All FGIDs were diagnosed using Rome III criteria.14 Severity of IBS was graded into 3 classes according to frequency of abdominal pain: severe, more than once a day; moderate, 2–6 times per week; and mild, 2–4 times per months. In FD, the severity was defined by composite score of early satiety, postprandial fullness, and epigastric pain or soreness: severe, > 4; moderate, 2–3; and mild, 1.
Continuous variables were expressed as mean ± standard deviations (SDs). Univariate associations were analyzed using Student’s
Factor analysis (principal component analysis) was applied to assess the presence of correlations between particular types of upper or lower GI symptoms in the patients. The variables included the 19 GI symptoms coded either in the presence (1–6) or absence (0) of any intensity. The principal components analysis method of data extraction was used. An eigenvalue > 1 (Kaiser criterion) was used to determine the number of components needed to represent the study data. A scree plot of eigenvalues was computed. To improve interpretation of the components, they were rotated using the varimax technique. Only loadings of 0.4 or higher were considered in the interpretation of factors.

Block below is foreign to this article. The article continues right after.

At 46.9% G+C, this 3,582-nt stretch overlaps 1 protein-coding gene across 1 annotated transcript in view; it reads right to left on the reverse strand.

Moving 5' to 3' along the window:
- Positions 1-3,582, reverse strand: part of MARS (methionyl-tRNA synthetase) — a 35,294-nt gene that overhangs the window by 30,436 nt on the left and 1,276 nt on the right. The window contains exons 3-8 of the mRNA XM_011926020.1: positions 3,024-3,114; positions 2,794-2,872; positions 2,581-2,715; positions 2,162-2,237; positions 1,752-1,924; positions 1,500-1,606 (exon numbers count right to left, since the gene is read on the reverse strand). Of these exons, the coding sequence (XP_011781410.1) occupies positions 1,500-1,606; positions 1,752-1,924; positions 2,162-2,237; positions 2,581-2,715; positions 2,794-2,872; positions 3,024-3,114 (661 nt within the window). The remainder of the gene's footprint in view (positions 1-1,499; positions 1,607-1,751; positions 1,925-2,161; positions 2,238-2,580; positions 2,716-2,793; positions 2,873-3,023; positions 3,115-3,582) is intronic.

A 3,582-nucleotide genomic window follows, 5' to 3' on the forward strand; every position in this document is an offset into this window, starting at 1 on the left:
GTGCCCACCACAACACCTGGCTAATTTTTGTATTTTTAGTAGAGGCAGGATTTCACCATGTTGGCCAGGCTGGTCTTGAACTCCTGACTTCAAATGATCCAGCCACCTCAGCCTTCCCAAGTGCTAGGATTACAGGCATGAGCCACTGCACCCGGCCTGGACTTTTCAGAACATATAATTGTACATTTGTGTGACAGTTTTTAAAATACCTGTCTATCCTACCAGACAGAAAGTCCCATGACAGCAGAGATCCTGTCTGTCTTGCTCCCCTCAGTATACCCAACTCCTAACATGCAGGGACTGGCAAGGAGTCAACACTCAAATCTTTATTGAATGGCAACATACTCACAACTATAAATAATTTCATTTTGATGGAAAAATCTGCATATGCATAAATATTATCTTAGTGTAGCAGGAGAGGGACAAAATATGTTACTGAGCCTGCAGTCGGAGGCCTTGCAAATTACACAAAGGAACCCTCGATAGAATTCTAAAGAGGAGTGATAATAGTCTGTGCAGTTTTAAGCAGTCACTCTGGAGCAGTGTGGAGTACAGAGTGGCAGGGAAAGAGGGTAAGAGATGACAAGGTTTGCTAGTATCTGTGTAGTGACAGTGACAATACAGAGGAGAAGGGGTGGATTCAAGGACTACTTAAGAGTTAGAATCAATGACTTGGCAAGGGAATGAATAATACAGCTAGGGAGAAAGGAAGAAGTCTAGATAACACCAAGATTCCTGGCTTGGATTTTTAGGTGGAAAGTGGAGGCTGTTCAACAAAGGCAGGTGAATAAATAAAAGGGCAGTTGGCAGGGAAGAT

Logistic analysis was performed to find the risk factors for abdominal bloating. To assess the association of bloating and FGIDs, 3 models of multinomial regression analysis were conducted.